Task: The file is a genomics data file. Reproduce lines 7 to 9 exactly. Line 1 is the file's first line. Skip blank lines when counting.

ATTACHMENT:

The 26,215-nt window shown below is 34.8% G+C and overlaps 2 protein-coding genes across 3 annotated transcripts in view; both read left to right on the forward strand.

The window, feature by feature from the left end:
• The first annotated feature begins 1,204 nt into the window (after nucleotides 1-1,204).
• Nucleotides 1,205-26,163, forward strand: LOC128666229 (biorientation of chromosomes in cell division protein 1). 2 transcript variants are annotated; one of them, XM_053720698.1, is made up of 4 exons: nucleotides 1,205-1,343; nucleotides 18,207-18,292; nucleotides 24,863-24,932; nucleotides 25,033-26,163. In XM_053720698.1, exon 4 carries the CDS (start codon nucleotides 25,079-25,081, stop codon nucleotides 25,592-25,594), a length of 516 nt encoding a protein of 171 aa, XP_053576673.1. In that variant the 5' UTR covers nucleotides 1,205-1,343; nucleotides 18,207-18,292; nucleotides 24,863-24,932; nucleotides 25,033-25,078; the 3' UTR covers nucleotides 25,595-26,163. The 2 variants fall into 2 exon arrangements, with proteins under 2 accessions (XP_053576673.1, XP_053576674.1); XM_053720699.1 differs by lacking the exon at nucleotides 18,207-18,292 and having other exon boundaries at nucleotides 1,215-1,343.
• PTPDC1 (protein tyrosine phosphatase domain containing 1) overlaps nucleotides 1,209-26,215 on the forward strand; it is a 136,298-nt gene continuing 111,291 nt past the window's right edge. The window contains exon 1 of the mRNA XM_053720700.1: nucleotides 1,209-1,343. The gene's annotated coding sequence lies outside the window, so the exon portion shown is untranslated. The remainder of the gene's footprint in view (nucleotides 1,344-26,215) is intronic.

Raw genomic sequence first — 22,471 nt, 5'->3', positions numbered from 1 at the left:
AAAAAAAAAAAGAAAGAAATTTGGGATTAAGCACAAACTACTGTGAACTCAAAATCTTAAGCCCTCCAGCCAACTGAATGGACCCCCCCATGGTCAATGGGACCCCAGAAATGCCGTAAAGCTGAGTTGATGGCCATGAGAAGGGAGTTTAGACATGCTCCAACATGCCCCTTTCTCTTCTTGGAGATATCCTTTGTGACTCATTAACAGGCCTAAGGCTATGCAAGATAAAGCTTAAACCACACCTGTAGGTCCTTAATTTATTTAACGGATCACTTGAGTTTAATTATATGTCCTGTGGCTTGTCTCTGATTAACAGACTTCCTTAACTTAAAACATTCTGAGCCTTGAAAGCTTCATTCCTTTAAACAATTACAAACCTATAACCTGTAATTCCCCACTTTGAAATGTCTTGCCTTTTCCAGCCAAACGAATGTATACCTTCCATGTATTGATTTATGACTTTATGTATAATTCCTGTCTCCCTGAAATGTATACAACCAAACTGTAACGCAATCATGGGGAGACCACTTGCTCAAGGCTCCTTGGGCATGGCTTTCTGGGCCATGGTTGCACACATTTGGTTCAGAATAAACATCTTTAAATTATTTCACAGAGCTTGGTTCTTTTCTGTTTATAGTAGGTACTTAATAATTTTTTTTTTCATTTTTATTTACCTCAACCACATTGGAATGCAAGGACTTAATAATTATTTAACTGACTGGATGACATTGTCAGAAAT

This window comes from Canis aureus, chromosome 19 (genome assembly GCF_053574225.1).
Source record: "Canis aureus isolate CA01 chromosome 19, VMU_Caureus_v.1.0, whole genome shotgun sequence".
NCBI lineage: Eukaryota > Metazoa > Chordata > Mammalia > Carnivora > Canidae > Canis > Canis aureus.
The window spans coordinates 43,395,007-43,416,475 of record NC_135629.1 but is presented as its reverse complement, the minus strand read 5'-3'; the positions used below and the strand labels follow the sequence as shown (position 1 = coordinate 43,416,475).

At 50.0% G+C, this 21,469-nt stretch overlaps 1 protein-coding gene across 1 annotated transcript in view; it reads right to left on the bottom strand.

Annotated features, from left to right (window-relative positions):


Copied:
AAAAAAAAAAAGAAAGAAATTTGGGATTAAGCACAAACTACTGTGAACTCAAAATCTTAAGCCCTCCAGCCAACTGAATGGACCCCCCCATGGTCAATGGGACCCCAGAAATGCCGTAAAGCTGAGTTGATGGCCATGAGAAGGGAGTTTAGACATGCTCCAACATGCCCCTTTCTCTTCTTGGAGATATCCTTTGTGACTCATTAACAGGCCTAAGGCTATGCAAGATAAAGCTTAAACCACACCTGTAGGTCCTTAATTTATTTAACGGATCACTTGAGTTTAATTATATGTCCTGTGGCTTGTCTCTGATTAACAGACTTCCTTAACTTAAAACATTCTGAGCCTTGAAAGCTTCATTCCTTTAAACAATTACAAACCTATAACCTGTAATTCCCCACTTTGAAATGTCTTGCCTTTTCCAGCCAAACGAATGTATACCTTCCATGTATTGATTTATGACTTTATGTATAATTCCTGTCTCCCTGAAATGTATACAACCAAACTGTAACGCAATCATGGGGAGACCACTTGCTCAAGGCTCCTTGGGCATGGCTTTCTGGGCCATGGTTGCACACATTTGGTTCAGAATAAACATCTTTAAATTATTTCACAGAGCTTGGTTCTTTTCTGTTTATAGTAGGTACTTAATAATTTTTTTTTTCATTTTTATTTACCTCAACCACATTGGAATGCAAGGACTTAATAATTATTTAACTGACTGGATGACATTGTCAGAAAT

This window comes from Canis aureus, chromosome 19 (genome assembly GCF_053574225.1).
Source record: "Canis aureus isolate CA01 chromosome 19, VMU_Caureus_v.1.0, whole genome shotgun sequence".